This is, perhaps, an apt time to recall Prime Minister Narendra Modi’s precious words on the first day of the monsoon session.
“The opposition need not bother about their numbers. I hope they speak actively and participate in House proceedings,” Modi had said, fresh off a comprehensive victory in the parliamentary elections that guaranteed him a second term.
True to the spirit of parliamentary democracy, he had said that an active opposition is important.
But a little more than a month after that statement, 17 opposition parties got together to protest against the hasty passage of crucial Bills without any scrutiny. They allege that throughout the monsoon session, the opposition’s voice was disregarded so much that they had no option but to register their protest.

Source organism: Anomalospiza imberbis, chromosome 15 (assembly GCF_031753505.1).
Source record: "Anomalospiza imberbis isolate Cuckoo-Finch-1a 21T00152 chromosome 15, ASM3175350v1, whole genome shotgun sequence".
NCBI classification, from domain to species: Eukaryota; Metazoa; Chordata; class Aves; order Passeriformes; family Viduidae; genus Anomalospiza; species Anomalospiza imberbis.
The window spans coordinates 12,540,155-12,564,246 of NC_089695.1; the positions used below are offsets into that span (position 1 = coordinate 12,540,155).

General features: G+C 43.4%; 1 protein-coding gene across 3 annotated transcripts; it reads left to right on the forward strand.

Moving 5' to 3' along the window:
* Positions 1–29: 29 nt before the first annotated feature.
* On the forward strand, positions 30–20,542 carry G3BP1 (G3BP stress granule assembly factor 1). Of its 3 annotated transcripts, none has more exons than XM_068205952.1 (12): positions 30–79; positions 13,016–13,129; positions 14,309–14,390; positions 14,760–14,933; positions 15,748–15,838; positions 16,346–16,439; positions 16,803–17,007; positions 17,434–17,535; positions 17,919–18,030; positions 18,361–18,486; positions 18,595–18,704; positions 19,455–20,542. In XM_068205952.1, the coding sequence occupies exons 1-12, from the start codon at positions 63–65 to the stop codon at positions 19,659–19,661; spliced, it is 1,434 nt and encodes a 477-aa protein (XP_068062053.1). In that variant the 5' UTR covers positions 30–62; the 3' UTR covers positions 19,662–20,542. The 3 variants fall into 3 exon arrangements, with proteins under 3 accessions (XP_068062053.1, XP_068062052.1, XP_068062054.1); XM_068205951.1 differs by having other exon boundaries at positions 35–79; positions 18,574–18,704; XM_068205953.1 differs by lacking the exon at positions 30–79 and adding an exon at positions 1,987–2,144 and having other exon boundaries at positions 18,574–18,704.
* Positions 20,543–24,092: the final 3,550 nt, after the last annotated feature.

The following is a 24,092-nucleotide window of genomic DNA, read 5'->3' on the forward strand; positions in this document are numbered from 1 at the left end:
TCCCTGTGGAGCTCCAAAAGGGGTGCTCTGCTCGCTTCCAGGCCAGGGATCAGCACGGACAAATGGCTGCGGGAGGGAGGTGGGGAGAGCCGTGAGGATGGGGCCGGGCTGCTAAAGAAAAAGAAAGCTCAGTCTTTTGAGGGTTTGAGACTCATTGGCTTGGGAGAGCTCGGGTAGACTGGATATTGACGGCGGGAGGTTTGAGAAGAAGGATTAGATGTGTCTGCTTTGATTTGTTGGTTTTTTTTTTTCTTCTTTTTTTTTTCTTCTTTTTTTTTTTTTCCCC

The immediate concern, of course, was the “hurried” passage of Bills without any public consultation or scrutiny by parliamentary standing or select committees.
The opposition parties felt that the passage of Bills in the very first session after the formation of the government, when standing committees have not even been constituted, was “a departure from established practice and healthy traditions of enacting legislations”.
In a letter to the chairperson of Rajya Sabha M. Venkaiah Naidu, they said:
“We urge you to ensure that the voice of the opposition is not smothered in the Rajya Sabha. While we understand our responsibility and the need to enact legislation, any attempt by the government to undermine the privileges of members, the rules and established conventions will diminish the role of the Council of States as envisaged by our founding fathers.”
Modi’s poor track record